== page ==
STAFF PARTNERSHIP BETWEEN MCDONALD’S AND ALDI
Even the fast-food giant, McDonald’s, is affected by the restrictive measures of public life and has taken action. As part of a staff partnership, McDonald’s employees are to be deployed at Aldi, where there is a desperate need for additional staff to sell and refill shelves. After the assignment, they will be able to return to McDonald’s.
CUSTOMS RAID ON MASK MANUFACTURER 3M
However, not all companies generate positive headlines. For example, during an inspection at 3M’s European distribution center in Jüchen, German customs confiscated high-quality respiratory masks and other protective gear, which were intended for illegal export. Due to the coronavirus crisis, medical equipment may currently only be exported from the EU in exceptional cases.
According to the German government, protective equipment may only be exported if Germany’s vital needs are met. Other companies, such as the tire manufacturer Michelin, are using the crisis for more tactical PR measures. Michelin, for example, promises to support those at the front line in the fight against the coronavirus by providing emergency services and ambulances with free replacement in the event of a puncture. The public must decide for itself to what extent such a contribution impacts the root of the problem.
SUPERMARKET MANAGER’S ANGRY SPEECH
One thing is certain – the coronavirus has put companies and people under pressure. The struggle over toilet paper in many supermarkets is one demonstration of this. Some of those in charge already have reached their limit, such as Dieter Hieber, a shareholder of Hieber’s Frische Center KG, a regional retail chain belonging to Edeka. In an emotional Facebook post Hieber addressed the “Generation XYZ”: “A few weeks ago you complained that the future had been stolen from you! If the Fridays for Future generation doesn’t stay at home now, it will suffer the consequences along with their children and grandchildren. From now on no more “alcohol, chips, etc.” will be sold to the “party people”. This angry Facebook post ignited heated discussions in the social networks and is currently no longer available. The EDEKA group was clearly against this generalized lecture delivered to a key customer group.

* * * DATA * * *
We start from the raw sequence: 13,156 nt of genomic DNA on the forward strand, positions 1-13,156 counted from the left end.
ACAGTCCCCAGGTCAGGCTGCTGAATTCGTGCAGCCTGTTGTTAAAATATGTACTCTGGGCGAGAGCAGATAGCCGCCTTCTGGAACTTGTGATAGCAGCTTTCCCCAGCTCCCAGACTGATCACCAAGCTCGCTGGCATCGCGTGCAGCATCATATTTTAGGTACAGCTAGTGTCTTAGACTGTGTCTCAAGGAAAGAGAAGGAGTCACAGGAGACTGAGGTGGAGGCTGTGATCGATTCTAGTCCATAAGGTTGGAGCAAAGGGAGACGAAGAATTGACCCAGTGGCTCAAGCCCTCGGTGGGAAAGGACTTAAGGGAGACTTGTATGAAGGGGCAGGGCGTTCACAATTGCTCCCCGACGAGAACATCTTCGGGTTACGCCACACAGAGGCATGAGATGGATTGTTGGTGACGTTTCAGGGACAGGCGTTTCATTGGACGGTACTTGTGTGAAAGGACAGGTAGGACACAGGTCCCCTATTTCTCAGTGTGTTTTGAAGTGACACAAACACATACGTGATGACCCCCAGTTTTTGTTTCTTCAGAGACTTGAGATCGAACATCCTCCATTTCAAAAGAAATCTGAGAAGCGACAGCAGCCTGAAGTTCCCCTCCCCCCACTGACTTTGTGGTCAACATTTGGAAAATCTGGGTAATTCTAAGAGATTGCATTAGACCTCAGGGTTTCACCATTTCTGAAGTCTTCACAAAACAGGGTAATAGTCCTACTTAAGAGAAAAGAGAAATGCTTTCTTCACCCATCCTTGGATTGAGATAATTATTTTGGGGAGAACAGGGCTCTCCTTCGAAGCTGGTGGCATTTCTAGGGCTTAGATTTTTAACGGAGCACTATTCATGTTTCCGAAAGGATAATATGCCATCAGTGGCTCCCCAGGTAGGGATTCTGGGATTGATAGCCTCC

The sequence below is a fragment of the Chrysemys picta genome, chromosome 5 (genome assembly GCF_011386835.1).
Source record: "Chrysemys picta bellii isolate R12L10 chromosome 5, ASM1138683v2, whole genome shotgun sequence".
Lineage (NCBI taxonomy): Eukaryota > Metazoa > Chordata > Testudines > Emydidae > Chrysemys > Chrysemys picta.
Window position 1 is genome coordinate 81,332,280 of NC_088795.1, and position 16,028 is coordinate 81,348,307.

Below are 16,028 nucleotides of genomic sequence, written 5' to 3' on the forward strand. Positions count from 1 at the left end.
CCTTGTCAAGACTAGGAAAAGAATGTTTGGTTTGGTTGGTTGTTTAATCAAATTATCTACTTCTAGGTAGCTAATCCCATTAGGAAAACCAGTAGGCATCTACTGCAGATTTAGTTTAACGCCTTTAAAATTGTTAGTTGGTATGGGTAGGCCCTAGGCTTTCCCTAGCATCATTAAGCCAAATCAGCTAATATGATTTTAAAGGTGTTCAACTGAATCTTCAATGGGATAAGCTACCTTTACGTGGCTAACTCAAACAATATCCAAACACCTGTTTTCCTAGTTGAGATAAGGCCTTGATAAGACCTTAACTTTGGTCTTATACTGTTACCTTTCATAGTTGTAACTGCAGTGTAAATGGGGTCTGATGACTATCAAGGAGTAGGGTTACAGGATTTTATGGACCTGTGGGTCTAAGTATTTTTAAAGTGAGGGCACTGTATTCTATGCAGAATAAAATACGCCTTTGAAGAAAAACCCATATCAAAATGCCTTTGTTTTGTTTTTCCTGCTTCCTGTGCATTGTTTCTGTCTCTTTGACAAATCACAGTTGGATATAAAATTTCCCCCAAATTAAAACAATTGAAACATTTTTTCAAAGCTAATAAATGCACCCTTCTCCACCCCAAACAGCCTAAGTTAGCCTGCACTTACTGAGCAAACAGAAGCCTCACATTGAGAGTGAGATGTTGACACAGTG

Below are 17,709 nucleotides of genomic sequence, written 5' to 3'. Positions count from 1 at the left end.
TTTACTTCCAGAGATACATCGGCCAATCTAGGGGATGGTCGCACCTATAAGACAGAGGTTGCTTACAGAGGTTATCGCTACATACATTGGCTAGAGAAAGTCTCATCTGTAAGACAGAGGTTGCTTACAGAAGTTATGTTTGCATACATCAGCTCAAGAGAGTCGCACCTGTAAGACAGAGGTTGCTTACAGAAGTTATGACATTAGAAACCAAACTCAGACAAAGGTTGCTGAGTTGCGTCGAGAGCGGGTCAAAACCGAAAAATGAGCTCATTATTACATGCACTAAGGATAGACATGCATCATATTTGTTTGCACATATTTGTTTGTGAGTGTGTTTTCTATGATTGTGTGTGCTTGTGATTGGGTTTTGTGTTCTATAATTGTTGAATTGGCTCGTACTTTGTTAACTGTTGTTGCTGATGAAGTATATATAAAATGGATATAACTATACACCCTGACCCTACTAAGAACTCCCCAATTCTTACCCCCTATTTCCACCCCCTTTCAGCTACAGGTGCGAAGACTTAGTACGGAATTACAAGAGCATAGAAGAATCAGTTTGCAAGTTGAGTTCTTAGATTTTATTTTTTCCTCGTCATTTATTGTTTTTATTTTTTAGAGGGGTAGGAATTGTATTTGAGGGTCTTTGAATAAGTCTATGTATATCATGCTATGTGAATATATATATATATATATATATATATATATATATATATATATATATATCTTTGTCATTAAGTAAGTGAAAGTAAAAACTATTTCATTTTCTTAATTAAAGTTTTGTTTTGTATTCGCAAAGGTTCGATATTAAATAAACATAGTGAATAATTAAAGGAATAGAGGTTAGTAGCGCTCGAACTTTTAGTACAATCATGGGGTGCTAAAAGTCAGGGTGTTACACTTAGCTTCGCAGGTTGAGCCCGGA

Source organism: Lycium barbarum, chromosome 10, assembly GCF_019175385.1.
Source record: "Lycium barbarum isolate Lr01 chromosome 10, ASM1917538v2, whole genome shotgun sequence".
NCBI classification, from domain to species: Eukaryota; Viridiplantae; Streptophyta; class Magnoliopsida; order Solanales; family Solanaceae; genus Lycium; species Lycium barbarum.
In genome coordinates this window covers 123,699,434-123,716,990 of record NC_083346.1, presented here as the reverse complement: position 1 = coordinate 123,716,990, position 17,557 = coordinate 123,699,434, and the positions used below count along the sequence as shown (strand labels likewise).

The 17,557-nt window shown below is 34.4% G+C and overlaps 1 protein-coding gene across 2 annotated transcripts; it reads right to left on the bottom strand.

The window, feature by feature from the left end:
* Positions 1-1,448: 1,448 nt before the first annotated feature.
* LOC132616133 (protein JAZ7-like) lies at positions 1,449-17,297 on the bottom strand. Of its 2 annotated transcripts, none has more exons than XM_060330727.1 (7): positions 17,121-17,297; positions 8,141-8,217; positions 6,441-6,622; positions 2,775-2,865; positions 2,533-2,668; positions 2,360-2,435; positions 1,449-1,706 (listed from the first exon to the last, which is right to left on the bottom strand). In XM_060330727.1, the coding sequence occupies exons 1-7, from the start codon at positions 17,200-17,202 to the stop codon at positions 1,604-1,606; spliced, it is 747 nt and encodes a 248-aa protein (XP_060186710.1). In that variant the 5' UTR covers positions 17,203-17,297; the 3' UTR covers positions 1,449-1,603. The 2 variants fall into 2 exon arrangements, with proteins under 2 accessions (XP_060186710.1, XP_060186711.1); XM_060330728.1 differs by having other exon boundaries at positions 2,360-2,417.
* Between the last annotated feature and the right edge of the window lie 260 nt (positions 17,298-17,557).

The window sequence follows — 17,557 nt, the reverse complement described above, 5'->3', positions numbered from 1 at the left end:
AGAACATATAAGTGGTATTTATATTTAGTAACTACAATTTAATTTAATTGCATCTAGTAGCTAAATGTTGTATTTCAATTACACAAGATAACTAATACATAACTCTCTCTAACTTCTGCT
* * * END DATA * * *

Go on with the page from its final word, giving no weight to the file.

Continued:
DOING GOOD AND TALKING ABOUT IT WELL
These examples show that, depending on the industry, it is easier for companies to publicly react to the coronavirus crisis. This is especially true – in the case of LVHM or Telekom – when the aid contribution is based on the company’s business model. Other companies, in turn, are making generous donations. No matter how willing a company is to help, credibility depends to a large extent on the design of the accompanying (crisis) communication. This must amount to more than just an announcement of abstract aid promises because ultimately only concrete measures will help. Ideally, these aid measures should be communicated in a way that the companies do not look like they were forced (as in the case of the German car manufacturers, who only donated respiratory masks after being specifically requested to do so by the Ministry of Health), but instead show they are actively willing to contribute to solving the coronavirus crisis with their resources.